Ruled Paper – This is 32 pages of college-ruled notebook paper for notes. The lines are divided in the center to create two columns per page. You can use this for any type of notes you want to add, such as lists, outlines, commentary, definitions, and lots more. This paper is a lot thicker than the regular Bible pages, but it doesn’t stand apart so there’s no awkward separation between the two types of pages.

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Bible Atlas

In the back are 15 full-color maps with an 8-page color-coded index. The maps are colorful and I find them easy to read and use. They’re printed on thick, non-glossy paper, which is my favorite paper for maps. They show routes, borders, water, distance topography, vegetation, cities, dates, battle sites, etc. The color-coded index shows settlements, political, physical land, physical water, travel, and Jerusalem.

Maps include:

  1. The Ancient Near East in the Late Bronze Age
  2. Regions of Palestine and Surrounding Areas
  3. Sinai and Canaan at the Time of the Exodus
  4. Israel with Canaan
  5. The United Monarchy of David and Solomon
  6. Israel and Judah: The Divided Monarchy
  7. The Assyrian Empire
  8. The Babylonian Empire
  9. The Persian Empire
  10. The Hellenistic World after Alexander
  11. Jerusalem in Old Testament Times
  12. Jerusalem in New Testament Times
  13. Palestine in the New Testament
  14. The Roman Empire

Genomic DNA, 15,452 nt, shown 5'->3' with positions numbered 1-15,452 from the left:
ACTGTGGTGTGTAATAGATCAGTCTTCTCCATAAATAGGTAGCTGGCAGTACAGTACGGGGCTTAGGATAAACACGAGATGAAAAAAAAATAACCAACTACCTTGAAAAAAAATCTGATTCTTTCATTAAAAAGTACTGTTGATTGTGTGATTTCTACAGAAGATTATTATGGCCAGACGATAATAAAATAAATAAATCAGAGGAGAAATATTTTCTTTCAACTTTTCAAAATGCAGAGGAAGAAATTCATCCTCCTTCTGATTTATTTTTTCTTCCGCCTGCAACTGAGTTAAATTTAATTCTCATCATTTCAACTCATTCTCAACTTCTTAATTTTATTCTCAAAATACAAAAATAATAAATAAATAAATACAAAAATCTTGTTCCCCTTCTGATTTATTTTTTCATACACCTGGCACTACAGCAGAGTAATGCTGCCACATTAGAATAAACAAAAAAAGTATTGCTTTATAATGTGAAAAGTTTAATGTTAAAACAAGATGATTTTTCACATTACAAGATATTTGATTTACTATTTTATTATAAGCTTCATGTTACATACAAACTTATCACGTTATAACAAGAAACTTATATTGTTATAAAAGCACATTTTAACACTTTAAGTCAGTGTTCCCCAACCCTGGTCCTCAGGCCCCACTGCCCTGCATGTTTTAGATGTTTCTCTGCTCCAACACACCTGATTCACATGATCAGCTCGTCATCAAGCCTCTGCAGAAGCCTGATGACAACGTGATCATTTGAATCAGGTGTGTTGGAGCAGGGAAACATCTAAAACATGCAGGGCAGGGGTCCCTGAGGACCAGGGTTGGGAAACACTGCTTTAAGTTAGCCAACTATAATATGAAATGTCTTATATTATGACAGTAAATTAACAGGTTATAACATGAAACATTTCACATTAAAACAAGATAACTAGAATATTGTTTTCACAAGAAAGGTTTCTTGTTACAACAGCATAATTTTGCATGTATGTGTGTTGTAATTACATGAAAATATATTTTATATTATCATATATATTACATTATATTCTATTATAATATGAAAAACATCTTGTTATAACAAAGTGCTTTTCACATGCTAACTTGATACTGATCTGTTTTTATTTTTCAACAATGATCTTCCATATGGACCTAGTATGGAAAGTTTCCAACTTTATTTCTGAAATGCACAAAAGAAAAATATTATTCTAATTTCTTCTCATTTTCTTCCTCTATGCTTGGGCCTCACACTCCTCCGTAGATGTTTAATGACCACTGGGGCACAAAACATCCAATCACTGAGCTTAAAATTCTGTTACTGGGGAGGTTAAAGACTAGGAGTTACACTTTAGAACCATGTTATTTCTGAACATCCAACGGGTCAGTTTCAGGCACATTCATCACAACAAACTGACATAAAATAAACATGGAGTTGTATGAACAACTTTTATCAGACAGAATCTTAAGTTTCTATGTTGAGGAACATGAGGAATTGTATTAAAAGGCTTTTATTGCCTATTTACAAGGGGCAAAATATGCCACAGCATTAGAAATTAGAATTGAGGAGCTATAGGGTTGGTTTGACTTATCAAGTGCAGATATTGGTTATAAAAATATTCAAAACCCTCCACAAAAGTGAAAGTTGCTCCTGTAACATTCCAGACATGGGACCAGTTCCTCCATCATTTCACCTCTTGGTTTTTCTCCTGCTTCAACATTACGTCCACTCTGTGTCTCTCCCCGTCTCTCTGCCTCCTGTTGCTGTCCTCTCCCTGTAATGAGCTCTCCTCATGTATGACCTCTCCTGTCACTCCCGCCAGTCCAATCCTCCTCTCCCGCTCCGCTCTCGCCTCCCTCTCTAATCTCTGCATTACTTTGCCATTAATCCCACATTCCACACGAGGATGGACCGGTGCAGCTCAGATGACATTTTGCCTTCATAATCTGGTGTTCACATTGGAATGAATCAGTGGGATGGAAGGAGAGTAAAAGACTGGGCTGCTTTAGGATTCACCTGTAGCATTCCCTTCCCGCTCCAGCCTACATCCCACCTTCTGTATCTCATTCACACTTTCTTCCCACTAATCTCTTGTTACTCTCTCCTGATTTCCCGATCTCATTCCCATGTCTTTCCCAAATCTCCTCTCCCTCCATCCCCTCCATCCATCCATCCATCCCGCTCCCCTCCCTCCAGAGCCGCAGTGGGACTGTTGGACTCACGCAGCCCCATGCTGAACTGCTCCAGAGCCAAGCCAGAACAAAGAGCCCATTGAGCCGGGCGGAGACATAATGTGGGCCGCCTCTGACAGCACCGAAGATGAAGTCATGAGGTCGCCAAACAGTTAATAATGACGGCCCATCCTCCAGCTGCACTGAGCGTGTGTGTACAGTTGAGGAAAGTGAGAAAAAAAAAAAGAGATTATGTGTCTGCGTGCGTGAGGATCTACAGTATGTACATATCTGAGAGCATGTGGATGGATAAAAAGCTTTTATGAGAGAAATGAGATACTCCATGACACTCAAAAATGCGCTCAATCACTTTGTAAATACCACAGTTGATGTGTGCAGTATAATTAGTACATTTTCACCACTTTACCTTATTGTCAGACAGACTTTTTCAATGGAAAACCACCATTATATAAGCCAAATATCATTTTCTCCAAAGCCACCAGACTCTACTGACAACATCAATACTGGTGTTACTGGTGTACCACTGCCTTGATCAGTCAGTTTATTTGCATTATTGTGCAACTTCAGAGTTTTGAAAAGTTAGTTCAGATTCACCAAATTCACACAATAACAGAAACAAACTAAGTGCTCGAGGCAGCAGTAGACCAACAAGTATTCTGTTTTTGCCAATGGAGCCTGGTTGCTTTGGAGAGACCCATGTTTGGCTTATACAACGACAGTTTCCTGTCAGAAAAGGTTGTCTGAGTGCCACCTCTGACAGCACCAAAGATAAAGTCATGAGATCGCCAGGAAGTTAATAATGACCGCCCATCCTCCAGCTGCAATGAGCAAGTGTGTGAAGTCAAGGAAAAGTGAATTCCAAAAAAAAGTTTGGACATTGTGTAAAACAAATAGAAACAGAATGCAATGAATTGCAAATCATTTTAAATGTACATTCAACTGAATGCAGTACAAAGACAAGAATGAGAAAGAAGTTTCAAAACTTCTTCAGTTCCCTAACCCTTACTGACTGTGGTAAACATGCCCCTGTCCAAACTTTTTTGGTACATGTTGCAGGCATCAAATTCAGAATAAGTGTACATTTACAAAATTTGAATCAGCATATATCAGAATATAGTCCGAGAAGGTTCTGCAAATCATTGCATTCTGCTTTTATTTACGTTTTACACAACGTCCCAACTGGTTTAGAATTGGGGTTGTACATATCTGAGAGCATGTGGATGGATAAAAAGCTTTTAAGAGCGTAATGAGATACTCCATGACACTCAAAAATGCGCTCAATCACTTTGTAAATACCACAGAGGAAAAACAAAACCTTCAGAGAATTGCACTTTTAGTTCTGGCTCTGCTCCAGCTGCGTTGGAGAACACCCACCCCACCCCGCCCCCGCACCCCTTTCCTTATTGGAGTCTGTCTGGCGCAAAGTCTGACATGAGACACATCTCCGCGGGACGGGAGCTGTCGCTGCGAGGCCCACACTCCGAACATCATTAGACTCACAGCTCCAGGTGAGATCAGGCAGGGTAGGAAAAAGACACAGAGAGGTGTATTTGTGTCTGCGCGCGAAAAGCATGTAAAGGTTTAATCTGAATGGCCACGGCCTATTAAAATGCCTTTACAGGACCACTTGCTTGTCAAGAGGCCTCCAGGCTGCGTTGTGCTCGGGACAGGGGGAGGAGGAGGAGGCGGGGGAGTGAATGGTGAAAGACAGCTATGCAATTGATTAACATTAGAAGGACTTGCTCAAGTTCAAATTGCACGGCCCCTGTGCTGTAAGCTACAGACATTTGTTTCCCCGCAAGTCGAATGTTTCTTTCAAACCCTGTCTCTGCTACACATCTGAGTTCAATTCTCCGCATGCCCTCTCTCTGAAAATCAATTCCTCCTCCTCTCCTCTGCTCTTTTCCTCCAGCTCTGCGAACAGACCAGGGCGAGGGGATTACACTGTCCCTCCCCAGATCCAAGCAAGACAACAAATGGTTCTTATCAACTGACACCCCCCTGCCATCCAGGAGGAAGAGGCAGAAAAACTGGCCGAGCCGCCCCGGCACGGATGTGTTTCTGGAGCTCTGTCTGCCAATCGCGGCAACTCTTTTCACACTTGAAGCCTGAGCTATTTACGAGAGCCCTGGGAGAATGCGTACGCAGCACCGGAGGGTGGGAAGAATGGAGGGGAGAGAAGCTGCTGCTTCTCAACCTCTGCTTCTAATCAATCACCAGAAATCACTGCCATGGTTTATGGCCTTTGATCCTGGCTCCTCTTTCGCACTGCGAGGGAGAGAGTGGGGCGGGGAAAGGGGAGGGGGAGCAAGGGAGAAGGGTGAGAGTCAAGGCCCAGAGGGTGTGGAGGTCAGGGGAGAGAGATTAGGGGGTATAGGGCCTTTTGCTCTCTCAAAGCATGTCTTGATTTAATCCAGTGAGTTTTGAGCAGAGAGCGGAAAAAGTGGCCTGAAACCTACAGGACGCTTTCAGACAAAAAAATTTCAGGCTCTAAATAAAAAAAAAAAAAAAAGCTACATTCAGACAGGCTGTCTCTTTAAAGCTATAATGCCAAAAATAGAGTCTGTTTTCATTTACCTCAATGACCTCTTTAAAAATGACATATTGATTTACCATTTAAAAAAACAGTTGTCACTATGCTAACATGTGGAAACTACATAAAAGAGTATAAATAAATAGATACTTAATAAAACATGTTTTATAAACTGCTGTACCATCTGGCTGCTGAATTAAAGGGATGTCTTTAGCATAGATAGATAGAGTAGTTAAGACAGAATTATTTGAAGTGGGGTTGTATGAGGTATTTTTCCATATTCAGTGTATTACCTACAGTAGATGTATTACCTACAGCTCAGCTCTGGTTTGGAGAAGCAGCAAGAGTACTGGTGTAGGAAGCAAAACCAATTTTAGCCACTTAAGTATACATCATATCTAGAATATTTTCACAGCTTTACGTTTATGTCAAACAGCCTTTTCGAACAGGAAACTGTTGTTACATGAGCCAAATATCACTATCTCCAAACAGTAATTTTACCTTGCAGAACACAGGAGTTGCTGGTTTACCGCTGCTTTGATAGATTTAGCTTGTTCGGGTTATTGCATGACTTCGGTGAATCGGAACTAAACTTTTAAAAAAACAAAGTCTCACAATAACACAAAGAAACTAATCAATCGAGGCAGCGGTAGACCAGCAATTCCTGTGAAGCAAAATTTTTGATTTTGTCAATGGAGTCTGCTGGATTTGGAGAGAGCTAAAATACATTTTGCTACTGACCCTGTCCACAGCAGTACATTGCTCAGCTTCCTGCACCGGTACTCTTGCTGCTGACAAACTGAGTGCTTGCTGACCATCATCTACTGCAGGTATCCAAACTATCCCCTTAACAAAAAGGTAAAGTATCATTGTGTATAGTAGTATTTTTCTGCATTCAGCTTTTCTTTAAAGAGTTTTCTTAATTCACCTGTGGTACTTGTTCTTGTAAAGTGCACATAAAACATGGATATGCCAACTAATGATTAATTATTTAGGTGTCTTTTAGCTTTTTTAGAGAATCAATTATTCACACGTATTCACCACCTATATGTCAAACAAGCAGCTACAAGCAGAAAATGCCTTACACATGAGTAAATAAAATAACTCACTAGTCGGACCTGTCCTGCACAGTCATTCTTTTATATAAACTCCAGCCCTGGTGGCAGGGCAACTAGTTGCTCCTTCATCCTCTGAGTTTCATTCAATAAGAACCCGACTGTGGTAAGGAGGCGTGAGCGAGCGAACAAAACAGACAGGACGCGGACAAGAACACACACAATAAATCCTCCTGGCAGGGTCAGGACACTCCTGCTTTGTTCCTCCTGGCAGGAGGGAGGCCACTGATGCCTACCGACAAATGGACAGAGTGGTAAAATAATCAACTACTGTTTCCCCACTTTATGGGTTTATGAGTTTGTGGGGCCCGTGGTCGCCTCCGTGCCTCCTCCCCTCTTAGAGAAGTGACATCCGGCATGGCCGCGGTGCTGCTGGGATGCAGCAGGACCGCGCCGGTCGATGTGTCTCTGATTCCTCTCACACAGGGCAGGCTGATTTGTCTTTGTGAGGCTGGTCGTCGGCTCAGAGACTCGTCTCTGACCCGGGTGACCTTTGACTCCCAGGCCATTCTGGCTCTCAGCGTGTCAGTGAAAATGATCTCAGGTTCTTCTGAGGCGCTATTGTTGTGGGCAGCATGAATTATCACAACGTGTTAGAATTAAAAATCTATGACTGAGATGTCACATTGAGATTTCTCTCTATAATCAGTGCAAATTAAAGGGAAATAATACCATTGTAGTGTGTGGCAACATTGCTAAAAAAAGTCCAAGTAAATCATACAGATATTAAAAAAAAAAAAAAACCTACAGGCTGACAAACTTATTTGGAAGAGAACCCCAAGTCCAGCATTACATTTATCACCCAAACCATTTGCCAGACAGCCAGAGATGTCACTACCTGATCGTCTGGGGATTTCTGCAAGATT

15. The Eastern Mediterranean in the First Century AD

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Comparisons

Here’s how Insights compares to the Pitt Minion and Clarion from Cambridge.

Pitt Minion

I don’t have the NIV Pitt Minion, but I did want to show the size comparison, so I’m showing the ESV. The pagination of the NIV Pitt Minion matches the Insight wide margin edition. It’s a much smaller and thinner Bible, but the font is only 1.4 points smaller. They make a great combo if you want one to carry and one to mark in.

Clarion

The NIV Clarion is a lot thicker and has a lot smaller footprint. The font is larger and it’s a better choice for reading and carrying. The paper is 28gsm, so it’s noticeably thinner. They have the same references, so they work well together. The concordance is large but not as large as the wide margin.

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Conclusion

The NIV Insight Bible is a great choice for anyone interested in a low-cost NIV wide margin. It does have a textbook look and feel with the cover, but it’s priced to match. This makes the NIV insight an excellent starter wide margin for anyone wanting to try their hand at Bible marking without spending hundreds of dollars. If you’d like some tips on Bible marking, check out my book Easy Bible Marking Guide on Amazon.

Table of Contents

_________________________________________________________

This Bible is available at (includes some affiliate links)

Amazon

Christianbook

Cambridge

and many local Bible bookstores

_________________________________________________________

 

Cambridge provided this Bible in exchange for an honest review. I was not required to give a positive review, only an honest one. All opinions are my own.

About The Author

Randy A Brown

WordPress writer by day, Bible reviewer by night, pastor all the time. And there's also that author thing.